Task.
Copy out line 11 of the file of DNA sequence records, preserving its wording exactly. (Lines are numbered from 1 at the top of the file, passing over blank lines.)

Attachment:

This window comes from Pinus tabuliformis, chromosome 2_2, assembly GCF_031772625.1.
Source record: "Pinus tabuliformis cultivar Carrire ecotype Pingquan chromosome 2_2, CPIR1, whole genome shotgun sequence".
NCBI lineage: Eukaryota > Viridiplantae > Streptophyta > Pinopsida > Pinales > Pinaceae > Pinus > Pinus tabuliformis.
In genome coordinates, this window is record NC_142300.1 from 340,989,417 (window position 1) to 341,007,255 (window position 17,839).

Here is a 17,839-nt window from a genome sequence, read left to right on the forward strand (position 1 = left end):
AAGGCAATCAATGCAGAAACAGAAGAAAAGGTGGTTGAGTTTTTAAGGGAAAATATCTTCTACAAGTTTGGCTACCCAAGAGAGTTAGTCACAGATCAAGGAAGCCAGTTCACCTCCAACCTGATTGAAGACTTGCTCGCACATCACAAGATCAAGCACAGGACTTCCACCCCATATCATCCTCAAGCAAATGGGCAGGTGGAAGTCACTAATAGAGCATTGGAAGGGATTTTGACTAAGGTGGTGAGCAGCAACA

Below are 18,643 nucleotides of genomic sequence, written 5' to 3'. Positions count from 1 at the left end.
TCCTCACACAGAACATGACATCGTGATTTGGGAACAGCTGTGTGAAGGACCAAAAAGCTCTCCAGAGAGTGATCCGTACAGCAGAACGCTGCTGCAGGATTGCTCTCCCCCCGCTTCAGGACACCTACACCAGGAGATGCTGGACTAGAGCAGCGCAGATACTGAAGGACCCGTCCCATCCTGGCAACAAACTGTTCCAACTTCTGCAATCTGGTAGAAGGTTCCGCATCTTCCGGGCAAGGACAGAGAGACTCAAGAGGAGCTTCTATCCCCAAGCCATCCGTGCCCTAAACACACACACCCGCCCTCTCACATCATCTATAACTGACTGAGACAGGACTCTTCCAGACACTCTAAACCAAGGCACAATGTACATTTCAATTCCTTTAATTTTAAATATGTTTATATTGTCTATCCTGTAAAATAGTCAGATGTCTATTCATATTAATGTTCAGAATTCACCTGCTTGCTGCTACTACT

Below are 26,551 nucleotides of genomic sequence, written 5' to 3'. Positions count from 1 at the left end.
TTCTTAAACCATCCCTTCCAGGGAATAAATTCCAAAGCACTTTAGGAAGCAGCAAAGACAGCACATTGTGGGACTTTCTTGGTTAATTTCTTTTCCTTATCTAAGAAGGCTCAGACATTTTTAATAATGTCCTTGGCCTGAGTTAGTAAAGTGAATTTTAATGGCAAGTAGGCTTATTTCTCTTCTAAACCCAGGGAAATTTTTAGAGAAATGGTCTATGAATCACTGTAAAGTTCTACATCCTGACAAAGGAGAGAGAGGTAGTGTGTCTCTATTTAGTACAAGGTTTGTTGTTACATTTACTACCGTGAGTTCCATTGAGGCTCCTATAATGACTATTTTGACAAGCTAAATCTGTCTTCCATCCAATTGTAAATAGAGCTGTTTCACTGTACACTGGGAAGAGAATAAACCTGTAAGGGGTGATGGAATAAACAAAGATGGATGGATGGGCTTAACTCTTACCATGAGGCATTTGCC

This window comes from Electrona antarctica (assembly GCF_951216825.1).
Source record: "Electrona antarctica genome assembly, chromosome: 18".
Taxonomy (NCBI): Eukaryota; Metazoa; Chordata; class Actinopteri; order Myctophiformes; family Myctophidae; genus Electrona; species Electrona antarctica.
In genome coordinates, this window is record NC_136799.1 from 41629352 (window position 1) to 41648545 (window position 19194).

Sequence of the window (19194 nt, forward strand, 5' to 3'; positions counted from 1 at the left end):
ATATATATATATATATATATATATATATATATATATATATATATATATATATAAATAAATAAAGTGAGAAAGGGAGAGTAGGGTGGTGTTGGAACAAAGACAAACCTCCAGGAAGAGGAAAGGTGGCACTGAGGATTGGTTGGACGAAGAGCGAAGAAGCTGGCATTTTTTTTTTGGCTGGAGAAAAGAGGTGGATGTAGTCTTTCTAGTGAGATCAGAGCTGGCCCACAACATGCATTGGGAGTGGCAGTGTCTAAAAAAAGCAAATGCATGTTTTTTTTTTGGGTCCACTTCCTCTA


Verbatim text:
This window comes from Electrona antarctica (assembly GCF_951216825.1).